Perhaps the greatest potential risk comes from the cyber liability posed by drones. The greatest fear is that a hacker might hijack a drone and fly it into a commercial airliner or some other populated location, resulting in massive property damage and loss of life.

However, while that scenario is possible, other scenarios are more likely avenues of loss.

Digital information—images, videos, data maps, etc.—is a far more enticing target for hackers, and one that an enterprising thief with a little skill and a wireless transmitter might be able to access from a drone flying overhead.

Cyber Insurance Explained: 6 Considerations when Buying Cyber Insurance

Putting it All Together 

New technology always comes with new risks. Protecting your business means understanding those risks and minimizing your liabilities.

To evaluate your business’s specific needs, contact Scrivens today to discuss the solutions available for your drone operations.

Drones FAQ

Best places to fly drones in Ontario

The best place to fly your drone is on private property with the permission of the property owner. It’s best to avoid areas with a lot of people and let people around know that you’re flying a drone.

Do I need to register my drone in Canada?

All drones with a takeoff weight between 250 grams and 25 kg must be registered. Drones weighing less than 250 grams and more than 25 kg do not need to be registered. Register your drone here.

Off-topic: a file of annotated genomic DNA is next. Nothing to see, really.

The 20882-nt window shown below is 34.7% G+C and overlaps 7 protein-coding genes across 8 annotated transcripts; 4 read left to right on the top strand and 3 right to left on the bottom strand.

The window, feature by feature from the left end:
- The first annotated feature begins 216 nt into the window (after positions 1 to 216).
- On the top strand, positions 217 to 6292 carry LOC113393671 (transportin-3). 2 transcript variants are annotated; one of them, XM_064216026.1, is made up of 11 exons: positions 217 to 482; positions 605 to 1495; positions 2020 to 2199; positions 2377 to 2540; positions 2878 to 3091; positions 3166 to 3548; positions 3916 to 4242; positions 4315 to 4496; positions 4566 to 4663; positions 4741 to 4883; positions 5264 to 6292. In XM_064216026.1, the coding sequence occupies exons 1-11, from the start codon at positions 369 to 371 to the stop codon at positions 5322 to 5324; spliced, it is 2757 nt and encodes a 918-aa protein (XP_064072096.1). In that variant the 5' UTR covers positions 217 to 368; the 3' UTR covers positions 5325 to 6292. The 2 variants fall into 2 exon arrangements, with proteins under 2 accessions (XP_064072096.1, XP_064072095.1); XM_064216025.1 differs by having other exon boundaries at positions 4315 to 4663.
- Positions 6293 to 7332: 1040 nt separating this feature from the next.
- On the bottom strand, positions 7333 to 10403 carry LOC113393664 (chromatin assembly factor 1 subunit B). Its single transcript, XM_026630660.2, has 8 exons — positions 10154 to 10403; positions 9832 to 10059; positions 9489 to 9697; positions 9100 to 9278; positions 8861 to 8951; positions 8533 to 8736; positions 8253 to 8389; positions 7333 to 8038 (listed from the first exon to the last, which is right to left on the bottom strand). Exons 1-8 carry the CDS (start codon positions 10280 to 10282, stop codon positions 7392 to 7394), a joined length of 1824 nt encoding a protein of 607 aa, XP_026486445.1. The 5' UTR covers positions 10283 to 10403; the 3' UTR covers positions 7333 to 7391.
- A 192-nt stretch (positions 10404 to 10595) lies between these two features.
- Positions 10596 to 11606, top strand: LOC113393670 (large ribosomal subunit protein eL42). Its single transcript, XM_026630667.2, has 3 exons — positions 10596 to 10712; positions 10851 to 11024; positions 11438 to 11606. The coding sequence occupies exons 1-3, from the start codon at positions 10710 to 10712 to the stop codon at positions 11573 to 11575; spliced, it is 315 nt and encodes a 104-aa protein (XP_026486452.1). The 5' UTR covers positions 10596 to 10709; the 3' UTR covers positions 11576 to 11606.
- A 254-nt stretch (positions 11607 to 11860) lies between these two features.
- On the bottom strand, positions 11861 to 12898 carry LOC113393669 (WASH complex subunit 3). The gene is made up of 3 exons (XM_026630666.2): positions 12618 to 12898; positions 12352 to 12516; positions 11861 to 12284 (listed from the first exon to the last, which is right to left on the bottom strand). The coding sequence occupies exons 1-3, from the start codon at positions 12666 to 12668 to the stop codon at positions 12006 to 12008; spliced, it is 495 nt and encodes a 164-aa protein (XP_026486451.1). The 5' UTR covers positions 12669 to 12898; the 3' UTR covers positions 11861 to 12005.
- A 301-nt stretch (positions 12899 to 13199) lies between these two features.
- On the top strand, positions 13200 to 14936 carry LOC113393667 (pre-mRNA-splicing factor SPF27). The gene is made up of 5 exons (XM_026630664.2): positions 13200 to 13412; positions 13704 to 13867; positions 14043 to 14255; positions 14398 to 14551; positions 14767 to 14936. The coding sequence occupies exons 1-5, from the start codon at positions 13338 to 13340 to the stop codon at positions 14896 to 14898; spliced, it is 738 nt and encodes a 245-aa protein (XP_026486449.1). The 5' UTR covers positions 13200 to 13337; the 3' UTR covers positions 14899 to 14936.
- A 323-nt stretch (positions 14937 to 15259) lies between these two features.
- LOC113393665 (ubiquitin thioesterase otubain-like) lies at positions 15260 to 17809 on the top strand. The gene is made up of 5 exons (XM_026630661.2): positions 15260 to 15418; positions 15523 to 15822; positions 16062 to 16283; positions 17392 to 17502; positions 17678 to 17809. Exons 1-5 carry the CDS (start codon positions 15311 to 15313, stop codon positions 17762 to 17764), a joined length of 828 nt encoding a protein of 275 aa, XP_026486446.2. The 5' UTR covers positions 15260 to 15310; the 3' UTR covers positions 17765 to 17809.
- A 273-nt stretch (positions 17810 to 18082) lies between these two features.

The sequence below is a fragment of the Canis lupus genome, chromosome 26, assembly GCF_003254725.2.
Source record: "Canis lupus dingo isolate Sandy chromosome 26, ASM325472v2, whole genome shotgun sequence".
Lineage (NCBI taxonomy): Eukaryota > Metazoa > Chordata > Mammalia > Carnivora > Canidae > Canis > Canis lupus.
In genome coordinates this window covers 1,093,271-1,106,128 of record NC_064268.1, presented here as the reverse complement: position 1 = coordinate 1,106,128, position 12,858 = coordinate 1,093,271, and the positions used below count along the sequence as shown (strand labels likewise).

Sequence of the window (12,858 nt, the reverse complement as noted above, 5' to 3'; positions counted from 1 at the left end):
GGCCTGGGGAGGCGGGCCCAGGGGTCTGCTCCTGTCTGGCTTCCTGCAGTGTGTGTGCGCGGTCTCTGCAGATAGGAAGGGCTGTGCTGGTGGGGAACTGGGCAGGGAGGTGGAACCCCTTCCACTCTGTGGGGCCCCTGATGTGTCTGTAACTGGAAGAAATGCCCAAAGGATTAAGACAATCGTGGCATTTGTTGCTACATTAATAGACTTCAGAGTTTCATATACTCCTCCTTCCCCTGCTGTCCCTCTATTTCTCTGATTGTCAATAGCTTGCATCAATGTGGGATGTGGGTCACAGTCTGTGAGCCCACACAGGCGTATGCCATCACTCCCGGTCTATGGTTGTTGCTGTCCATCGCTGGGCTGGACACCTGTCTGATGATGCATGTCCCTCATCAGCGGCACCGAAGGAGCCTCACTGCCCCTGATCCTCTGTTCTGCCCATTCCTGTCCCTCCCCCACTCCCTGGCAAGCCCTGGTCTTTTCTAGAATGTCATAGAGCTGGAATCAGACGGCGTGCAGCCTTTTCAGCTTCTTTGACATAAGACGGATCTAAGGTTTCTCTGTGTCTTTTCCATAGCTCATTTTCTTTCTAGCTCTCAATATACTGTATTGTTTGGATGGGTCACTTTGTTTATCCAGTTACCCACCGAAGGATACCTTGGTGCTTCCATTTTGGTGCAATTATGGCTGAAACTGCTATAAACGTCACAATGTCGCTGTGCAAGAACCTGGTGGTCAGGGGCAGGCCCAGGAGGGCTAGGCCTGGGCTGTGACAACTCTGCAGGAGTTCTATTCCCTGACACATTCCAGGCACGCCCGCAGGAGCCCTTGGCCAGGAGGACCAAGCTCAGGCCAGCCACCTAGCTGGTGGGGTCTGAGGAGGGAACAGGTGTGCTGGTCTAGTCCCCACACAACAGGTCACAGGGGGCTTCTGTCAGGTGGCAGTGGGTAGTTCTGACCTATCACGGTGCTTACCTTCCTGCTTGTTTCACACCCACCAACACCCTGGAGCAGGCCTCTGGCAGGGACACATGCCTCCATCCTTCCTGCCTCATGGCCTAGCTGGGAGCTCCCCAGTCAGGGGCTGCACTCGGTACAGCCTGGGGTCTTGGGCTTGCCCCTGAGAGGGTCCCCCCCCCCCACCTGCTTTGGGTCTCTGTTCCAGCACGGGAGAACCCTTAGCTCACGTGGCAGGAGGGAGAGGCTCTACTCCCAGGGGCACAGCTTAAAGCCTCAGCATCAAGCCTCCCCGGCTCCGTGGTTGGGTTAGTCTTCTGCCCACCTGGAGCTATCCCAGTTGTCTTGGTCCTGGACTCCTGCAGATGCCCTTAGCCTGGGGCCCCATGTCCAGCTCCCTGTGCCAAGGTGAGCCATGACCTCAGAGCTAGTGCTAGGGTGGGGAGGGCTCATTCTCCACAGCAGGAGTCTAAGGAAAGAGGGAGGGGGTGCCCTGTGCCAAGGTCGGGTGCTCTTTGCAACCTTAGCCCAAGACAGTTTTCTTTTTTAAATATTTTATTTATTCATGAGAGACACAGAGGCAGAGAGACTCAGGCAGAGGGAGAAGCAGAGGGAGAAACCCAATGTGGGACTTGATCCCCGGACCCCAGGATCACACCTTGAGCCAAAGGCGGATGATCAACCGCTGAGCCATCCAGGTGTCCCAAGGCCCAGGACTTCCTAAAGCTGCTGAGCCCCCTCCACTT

Do you need a license to fly a drone in Ontario?

Yes, drone pilots must carry a valid drone certification while operating a drone. There are 2 pilot certificates: basic and advanced. Get your drone pilot certificate here.

Can you fly a drone over private property in Canada?

It’s recommended to always check with the property owner before flying a drone over any property.

Where can I fly my drone in Ontario?

The National Research Council Canada has released a “Drone site selection tool” which shows you permissible locations to fly your drone. Click here to see where you can fly your drone in Ontario.

Can I fly a drone in my local park?

Drones are not allowed to take off or land in nationals parks. Each municipality has different rules. For example, in Ottawa, a drone pilot will need to seek permission to fly their drone in a designated area, specify a precise location, time of day, and flight plan days in advance.

Can I fly my drone at night in Canada?

You can fly your drone at night but the drone must be equipped with proper lighting.

How high can I fly my drone legally?

To keep yourself and others safe, you must be able to see your drone at all times and it must stay below 122 metres or 400 feet in the air.